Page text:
When someone or something upsets us we can experience many different emotions such as anger, frustration, guilt, annoyance, anxiety, hurt, pain accompanied with uncontrollable thoughts.
That discomfort is actually not caused by the event or circumstance.
Rather, it is caused by our resistance to that person, situation or thing being or acting the way it does, causing 'friction' within the body’. i.e. our emotional abreaction.
This resistance is affected by our non-conscious mind, which acts as our internal operating system responsible for our emotions, which are designed to protect and preserve the body.
Formulated and modified over a lifetime of experiences, it runs in background mode generating emotional responses and thoughts (60,000 thoughts per day), affecting how we feel about every moment or interaction, thus influencing our consequent actions.
It is said that we are ‘addicted to thinking’ (Tolle). When upset the mind runs in hyperdrive as we madly process the past and the future, calling on the unconscious to make sense of what is happening, rather than just enjoying the now - just Being.
By becoming aware of our own resistance and how it is causing us emotional and possibly physical distress, the only truly effective solution is to end that resistance.
Rather than letting emotions trigger negative responses when something upsets us, by raising our awareness about our own thinking and feelings and subsequent behaviours, we can then think through alternate responses.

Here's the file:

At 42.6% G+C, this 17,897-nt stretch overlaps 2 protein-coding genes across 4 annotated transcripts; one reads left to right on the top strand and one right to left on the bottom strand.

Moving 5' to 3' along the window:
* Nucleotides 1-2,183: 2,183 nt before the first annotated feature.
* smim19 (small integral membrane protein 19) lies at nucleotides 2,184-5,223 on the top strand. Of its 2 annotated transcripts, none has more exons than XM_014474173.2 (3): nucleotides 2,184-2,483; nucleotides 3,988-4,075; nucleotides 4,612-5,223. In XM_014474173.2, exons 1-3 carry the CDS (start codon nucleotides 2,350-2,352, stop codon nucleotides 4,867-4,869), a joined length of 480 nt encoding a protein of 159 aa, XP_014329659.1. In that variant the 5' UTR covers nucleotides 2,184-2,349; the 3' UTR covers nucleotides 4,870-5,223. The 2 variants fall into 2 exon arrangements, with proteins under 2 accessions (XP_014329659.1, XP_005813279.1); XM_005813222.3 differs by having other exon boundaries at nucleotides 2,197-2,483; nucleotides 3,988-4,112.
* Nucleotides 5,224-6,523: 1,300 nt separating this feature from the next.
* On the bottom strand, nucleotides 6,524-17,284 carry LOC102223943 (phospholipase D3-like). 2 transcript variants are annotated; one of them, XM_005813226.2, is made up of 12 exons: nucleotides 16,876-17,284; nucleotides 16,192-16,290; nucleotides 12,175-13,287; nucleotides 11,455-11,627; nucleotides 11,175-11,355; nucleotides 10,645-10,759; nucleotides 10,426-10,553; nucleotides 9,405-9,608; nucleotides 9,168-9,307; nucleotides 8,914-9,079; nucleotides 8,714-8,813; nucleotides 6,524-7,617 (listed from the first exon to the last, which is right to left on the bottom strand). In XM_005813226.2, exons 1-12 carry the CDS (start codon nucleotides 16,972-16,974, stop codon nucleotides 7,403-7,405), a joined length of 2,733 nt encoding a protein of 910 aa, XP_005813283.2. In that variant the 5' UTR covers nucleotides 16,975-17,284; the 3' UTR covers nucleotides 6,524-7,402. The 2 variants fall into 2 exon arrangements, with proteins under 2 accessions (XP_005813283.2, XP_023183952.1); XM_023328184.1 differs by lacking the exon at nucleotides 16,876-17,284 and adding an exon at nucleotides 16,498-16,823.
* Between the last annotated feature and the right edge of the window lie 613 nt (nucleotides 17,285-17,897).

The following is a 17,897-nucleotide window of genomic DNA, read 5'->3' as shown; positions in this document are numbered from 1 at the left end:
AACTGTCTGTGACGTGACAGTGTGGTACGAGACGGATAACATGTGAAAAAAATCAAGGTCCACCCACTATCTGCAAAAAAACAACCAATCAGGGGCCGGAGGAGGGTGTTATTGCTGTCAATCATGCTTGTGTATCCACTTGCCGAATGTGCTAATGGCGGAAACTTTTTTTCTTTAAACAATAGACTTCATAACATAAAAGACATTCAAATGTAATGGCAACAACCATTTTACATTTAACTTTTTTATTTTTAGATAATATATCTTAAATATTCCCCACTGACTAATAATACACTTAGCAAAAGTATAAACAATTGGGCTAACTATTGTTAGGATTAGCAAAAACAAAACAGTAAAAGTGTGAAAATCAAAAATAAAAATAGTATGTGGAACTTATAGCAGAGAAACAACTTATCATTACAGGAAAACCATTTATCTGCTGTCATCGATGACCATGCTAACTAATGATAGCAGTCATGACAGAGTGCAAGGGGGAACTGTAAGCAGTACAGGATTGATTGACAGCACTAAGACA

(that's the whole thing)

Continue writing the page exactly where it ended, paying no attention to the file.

That is not to say that you cannot have preferred outcomes, however, it is essential that you are not attached to those outcomes … that your happiness is dependent on them. If they do happen that is good. If they don’t, life still continues.
We also label or interpret peoples behaviours based on our own belief system, thinking we know why they are saying or doing something. Yet, often we have it soo wrong. How often do people say to their partner “No you don’t. I know what you really think …”
To free ourselves from negative feelings is extremely liberating, and also saves friendships & relationships, but does require work. You must step aside and observe yourself when feeling upset, recording your experiences under the following headings:
If a situation was handled badly, look at ways it could have been handled differently. Remember, do not be judgemental, as improving communication skills is a lifetime 'work in progress'.
As Shakespeare said, “there is nothing either good nor bad, but thinking makes it so”.